The latest in a long line of musicals that tell a story of a performer through their music, Woody Sez celebrates the life of American folk legend Woody Guthrie.
Growing up in the dust bowls of Oklahoma, Guthrie experienced first hand the realities of life during America’s Great Depression, migrating with families who would move from state to state desperately looking for work. The songs he would perform, whether pre-existing or his own original works, would become a mix of nostalgia for the migrants’ homelands, dreams of a better life, and chronicles of the hardships they were going through. His continued first-hand observations of the desperate poverty led Guthrie to adopt a more campaigning stance and to construct songs that were more political in nature.
David M Lutken, who created Woody Sez and who plays Woody, has crafted an exploration of Guthrie’s life that is a four-piece concert of folk music with a narrative structure exposing a biography that is suffused throughout with tragedy, hardship and optimism. Lutken’s Guthrie – who acts as his own fourth-wall-busting narrator – captures the complexities of a man who, at an early age, had to face up to his mother’s declining mental health before hitting the road and chronicling life in the Depression.
With Lutken, three performers (Ruth Clarke-Irons, Eleanor Brunsdon and William Wolfe Hogan) take on a variety of roles in short scenes of interaction with Guthrie. Most moving is Brunsdon’s depiction of Guthrie’s mother, whose battle with Huntington’s disease caused her to set fire to their homes, even to her husband, before committal to an asylum. But each of these scenes serves mainly to provide context to Guthrie’s songs, which are the real stars of the evening.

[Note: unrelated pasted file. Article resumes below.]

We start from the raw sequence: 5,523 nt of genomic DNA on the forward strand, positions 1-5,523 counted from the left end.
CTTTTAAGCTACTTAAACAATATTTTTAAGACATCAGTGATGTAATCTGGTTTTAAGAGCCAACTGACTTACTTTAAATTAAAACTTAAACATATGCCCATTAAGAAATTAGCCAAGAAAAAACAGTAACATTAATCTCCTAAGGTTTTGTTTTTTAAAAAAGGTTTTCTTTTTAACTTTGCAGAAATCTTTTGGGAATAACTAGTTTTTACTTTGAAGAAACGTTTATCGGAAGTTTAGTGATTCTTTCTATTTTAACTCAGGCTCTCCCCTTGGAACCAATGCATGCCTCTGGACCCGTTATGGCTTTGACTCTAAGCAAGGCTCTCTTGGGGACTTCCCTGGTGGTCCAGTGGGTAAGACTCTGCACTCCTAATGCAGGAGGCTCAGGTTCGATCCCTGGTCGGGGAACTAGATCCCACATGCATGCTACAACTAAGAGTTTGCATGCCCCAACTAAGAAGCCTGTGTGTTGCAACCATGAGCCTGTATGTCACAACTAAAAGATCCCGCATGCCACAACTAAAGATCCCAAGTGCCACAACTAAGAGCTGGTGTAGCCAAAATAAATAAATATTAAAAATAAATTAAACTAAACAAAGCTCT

The foursome plays a variety of instruments – from various guitars and fiddles to harmonicas and dulcimers – evoking a real sense of homespun folk music, from foot-stomping bluegrass to more contemplative solo guitar.
As Woody’s work gets more political, and as he finds his voice in the Hooverville communities in which America’s homeless poor found themselves, the show manages to retain the streak of humour that Guthrie injected into his writing. Depictions of the fat cats collecting monies from people who have none left to give, such as in Jolly Banker, take a deceptively light look at Depression-era America in ways that feel timeless and relevant today.
Classics such as This Land is Your Land and The Ballad of Tom Joad, the latter of which is woven throughout the evening, help explain why Guthrie’s work went on to inspire a generation of performers from Bob Dylan to Billy Bragg. But while Lutken’s show has the potential to make more people aware of the genius of Guthrie’s work, at the same time it feels like it appeals more to those already in the know. In a show which also chronicles how Guthrie would constantly butt heads with the more commercial aspects in control of music and radio in ways that would only strengthen his popularity, it is a shame that the only audiences that seem to be drawn to this company’s short UK tour are those who already know of Guthrie’s work.